Personal Introduction

Through my four-year career at Colorado State University professors have mentioned the recent changes in the journalism field. With the emergence of the Internet as an information source, the media have had to learn how to adapt to the changing ways their audiences consume information.

As an Honors student with a primary major of journalism and a passion for my secondary major history, I wanted to bridge the gap for my Senior Honors Thesis. I study the past, and feel understanding the past helps to understand the future.

With so many changes to the journalism field recently, ignoring the changes in the field entirely would be disastrous; media would isolate lose the modern audience. Media would be stuck in the past and audiences who read content online need to be a consideration to magazines.

In the last few years it has become evident the media are changing. Many previous print users are turning to the Internet where they can receive the same information for free. The current predicament many media organizations find themselves in is a result of the new ways people are acquiring their information and the unwillingness of media companies to adapt sooner.

Because of the importance of this shift, along with my understanding (as reluctant as it may have been) that history is history even if it happened during my lifetime, I decided to try to answer the question of how the Internet is being utilized in journalism. To narrow this topic, I chose to look at magazines only.

Magazines have a dynamic and important history in the country. I worked with magazines before for class, examining their content and layout changes over time. I enjoyed looking back in history through pictures and advertisements published in Vogue from 1945. Examining the differences between the two magazines Vogue and Lapidary Journal Jewelry Artist from the late 1990s to today’s print versions seemed like a great way to examine the changes in magazines pre- and post-Internet.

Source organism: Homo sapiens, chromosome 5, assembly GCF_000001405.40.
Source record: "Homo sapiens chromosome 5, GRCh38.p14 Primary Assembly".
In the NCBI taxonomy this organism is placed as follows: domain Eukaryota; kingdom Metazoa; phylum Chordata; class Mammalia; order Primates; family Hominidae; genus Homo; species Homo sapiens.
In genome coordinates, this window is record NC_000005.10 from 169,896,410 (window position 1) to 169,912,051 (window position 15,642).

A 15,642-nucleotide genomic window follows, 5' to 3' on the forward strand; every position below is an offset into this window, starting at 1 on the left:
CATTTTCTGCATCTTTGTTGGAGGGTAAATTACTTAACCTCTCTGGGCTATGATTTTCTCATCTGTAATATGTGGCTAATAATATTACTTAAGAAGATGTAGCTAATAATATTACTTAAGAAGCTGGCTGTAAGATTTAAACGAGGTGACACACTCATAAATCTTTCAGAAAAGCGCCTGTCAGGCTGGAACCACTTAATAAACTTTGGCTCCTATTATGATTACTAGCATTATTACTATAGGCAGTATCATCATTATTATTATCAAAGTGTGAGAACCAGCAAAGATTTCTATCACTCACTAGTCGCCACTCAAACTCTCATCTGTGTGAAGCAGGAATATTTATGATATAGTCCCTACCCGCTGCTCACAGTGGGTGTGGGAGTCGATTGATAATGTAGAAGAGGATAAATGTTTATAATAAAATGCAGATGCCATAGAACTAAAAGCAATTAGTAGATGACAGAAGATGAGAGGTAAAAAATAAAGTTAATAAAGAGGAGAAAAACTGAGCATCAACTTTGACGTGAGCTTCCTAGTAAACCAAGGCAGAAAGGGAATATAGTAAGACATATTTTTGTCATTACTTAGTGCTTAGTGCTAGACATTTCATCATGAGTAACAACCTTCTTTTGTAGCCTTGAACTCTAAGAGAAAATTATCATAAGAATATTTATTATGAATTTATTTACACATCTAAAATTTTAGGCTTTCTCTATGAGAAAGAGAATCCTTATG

I chose these two magazines because I knew they would represent two different populations of readers. Vogue is a more general fashion magazine, appealing to a large population of women. Jewelry Artist is a niche magazine appealing to metal artists. This smaller population means Jewelry Artist has a smaller more targeted audience to appeal to. Both magazines would allow me to examine how magazines appealing to different audiences are adapting to the changes in the industry. Even more important is comparing the content found in print to the website and examining what material the magazines placed online and whether the information is appropriate for the audiences.

Ultimately, the question I am asking has two parts. First, how are the two magazines using their websites? Second, how do these individual cases fit the general trend?